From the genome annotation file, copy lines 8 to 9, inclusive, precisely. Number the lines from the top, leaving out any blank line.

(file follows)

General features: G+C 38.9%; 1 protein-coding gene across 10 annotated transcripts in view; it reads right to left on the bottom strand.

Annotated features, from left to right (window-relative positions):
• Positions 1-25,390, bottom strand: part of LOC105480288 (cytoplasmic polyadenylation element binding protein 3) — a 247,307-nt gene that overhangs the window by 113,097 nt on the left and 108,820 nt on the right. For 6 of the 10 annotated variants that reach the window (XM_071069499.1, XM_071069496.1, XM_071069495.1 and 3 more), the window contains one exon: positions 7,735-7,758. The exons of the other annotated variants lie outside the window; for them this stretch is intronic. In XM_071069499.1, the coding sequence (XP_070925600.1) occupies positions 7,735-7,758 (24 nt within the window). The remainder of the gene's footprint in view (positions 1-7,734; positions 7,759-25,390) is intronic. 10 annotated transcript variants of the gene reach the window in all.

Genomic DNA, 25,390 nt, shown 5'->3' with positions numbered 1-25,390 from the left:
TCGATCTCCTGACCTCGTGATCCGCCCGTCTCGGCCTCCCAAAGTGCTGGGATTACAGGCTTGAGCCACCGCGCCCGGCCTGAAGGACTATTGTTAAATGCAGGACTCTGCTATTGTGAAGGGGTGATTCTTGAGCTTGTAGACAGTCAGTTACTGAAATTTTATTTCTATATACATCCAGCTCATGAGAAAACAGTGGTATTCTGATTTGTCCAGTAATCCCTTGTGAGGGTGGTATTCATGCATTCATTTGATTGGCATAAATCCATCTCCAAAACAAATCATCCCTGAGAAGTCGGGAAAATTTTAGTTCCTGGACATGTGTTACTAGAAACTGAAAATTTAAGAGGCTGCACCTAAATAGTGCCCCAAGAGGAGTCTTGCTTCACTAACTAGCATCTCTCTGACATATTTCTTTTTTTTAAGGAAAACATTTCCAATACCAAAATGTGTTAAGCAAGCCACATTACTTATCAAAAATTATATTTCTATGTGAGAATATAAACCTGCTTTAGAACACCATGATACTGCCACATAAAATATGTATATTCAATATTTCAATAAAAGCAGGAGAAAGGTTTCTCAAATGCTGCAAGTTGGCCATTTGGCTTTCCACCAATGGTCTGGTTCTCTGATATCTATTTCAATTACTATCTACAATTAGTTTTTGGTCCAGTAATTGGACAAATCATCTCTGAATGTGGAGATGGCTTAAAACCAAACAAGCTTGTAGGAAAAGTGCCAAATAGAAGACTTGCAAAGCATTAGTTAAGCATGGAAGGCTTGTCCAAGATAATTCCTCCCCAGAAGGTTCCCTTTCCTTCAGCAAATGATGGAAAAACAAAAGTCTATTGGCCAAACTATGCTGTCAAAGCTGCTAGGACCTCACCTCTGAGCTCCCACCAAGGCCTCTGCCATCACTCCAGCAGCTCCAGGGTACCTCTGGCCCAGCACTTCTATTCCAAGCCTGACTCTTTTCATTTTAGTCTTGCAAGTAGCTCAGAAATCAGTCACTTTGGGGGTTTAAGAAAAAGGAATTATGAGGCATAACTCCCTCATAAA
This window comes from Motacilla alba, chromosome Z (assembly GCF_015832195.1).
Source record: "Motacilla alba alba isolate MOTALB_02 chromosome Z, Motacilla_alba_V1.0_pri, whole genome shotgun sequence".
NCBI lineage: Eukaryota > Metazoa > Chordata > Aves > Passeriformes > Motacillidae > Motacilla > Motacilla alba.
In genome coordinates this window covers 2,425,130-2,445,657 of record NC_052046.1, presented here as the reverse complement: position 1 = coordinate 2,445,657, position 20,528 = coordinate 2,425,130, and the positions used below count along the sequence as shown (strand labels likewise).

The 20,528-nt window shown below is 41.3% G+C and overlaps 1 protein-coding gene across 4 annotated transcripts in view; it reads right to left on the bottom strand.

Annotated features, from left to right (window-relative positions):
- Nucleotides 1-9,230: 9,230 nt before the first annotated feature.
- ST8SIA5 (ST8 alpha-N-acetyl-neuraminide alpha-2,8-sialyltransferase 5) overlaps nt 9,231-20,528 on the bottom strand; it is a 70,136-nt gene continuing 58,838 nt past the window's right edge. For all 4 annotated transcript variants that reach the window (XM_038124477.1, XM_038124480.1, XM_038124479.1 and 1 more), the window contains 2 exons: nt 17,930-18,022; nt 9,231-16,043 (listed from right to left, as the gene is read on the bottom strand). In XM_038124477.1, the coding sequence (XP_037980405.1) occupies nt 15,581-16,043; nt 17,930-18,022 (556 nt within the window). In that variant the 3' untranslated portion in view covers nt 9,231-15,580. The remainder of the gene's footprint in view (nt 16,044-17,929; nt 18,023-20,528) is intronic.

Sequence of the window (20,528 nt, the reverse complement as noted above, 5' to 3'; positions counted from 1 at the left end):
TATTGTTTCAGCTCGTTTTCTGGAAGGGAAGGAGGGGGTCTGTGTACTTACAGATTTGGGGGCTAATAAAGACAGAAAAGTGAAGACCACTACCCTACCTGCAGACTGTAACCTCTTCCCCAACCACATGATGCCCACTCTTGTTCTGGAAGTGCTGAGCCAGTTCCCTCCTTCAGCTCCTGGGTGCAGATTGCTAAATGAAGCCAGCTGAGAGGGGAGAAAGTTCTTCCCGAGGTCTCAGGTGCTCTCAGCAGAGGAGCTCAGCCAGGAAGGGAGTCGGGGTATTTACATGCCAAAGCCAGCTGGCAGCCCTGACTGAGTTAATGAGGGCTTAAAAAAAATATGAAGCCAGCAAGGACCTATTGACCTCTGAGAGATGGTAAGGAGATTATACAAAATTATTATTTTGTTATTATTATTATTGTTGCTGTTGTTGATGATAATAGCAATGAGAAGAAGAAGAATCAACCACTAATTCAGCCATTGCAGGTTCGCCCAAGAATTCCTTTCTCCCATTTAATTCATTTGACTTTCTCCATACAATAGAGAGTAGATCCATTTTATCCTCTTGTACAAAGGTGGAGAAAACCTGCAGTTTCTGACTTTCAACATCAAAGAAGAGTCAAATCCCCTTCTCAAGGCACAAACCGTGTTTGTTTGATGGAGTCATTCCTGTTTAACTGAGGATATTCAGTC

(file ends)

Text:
NCBI lineage: Eukaryota > Metazoa > Chordata > Aves > Passeriformes > Motacillidae > Motacilla > Motacilla alba.
In genome coordinates this window covers 2,425,130-2,445,657 of record NC_052046.1, presented here as the reverse complement: position 1 = coordinate 2,445,657, position 20,528 = coordinate 2,425,130, and the positions used below count along the sequence as shown (strand labels likewise).